Haryana is demanding a separate high court for itself, saying even smaller northeastern states have their own high courts.
Haryana, which shares its high court with Punjab (Punjab and Haryana high court), has been seeking a high court for itself in Chandigarh. It wants the present joint high court of the two states to be bifurcated and a separate Haryana high court to be set up.
"In 2013, separate high courts were set up for Meghalaya, Manipur and Tripura," Haryana chief minister Manohar Lal Kattar has pointed out to the central government, making a strong pitch for a separate high court.
Meghalaya, Manipur and Tripura were until then served by the Guwahati high court.
"This (bifurcation) was done though out of the total pendency before the Guwahati high court of 52,897 cases, those from Meghalaya were only 812, from Manipur 3,794 and from Tripura 6,393," the chief minister said in a written communication.
"But out of the total pendency before the Punjab and Haryana high court of 279,699 cases, cases from Haryana aggregate 140,359. This is more than the 124,575 cases from Punjab," Khattar pointed out.
Though Haryana has been demanding a separate high court since 2002 and its assembly unanimously passed a resolution to this effect in March 2002 and December 2005, the central government has not given its nod.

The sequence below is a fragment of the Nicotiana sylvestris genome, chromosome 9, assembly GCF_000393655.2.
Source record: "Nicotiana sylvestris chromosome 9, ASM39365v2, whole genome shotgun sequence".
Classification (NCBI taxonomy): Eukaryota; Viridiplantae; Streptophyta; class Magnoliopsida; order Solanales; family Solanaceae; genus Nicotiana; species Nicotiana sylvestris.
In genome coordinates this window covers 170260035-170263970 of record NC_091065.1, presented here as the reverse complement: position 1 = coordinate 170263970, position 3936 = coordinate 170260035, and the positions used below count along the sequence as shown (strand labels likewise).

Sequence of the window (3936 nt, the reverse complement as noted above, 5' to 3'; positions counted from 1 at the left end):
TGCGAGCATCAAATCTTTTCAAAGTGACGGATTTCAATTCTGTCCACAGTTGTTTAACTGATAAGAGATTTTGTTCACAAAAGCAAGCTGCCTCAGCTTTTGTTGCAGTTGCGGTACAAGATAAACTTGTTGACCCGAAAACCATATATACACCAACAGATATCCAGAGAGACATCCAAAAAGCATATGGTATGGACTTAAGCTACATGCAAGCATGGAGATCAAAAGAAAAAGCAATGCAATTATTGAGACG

Now Haryana wants the central government to move an appropriate bill for carrying out suitable amendments in the relevant statutes.
"We are of the view that a separate high court for Haryana can very conveniently be set up on the premises of the Punjab and Haryana High Court by bifurcating the building, staff and other infrastructure on the same lines as was done in the case of the legislative assembly and civil secretariat," Khattar said.
What irks Haryana is that it gets only 40 percent representation on the bench of judges under the 60:40 ratio agreed upon in 1966 when Haryana was created out of Punjab.
Haryana has termed the ratio "discriminatory". It has sought an equal representation in the existing high court.
"The practice in Chandigarh is that 60 percent officers are taken from Punjab and 40 percent from Haryana. The same principle is followed while recommending the names of lawyers and judicial officers for elevation as judges of the Punjab and Haryana high court.
"But the Punjab Reorganization Act nowhere prescribes any such distribution in the ratio of 60:40," Khattar said.
"After more than 48 years of creation of the state, the ground realities have completely changed," he said.
Haryana has 21 session divisions and 30 session judges, whereas Punjab has 19 session divisions and 28 session judges. We have 485 serving judges as compared to 432 in Punjab. The financial contribution of Haryana to the high court is almost on a par with Punjab, officials say.
Haryana not only wants a separate high court for itself but also an additional bench of the Punjab and Haryana High Court in southern-western Haryana.
People from this region, covering Gurgaon, Mewat, Palwal, Jhajjar, Mahendergarh and other areas, have to travel a long distance to Chandigarh for matters related to the high court.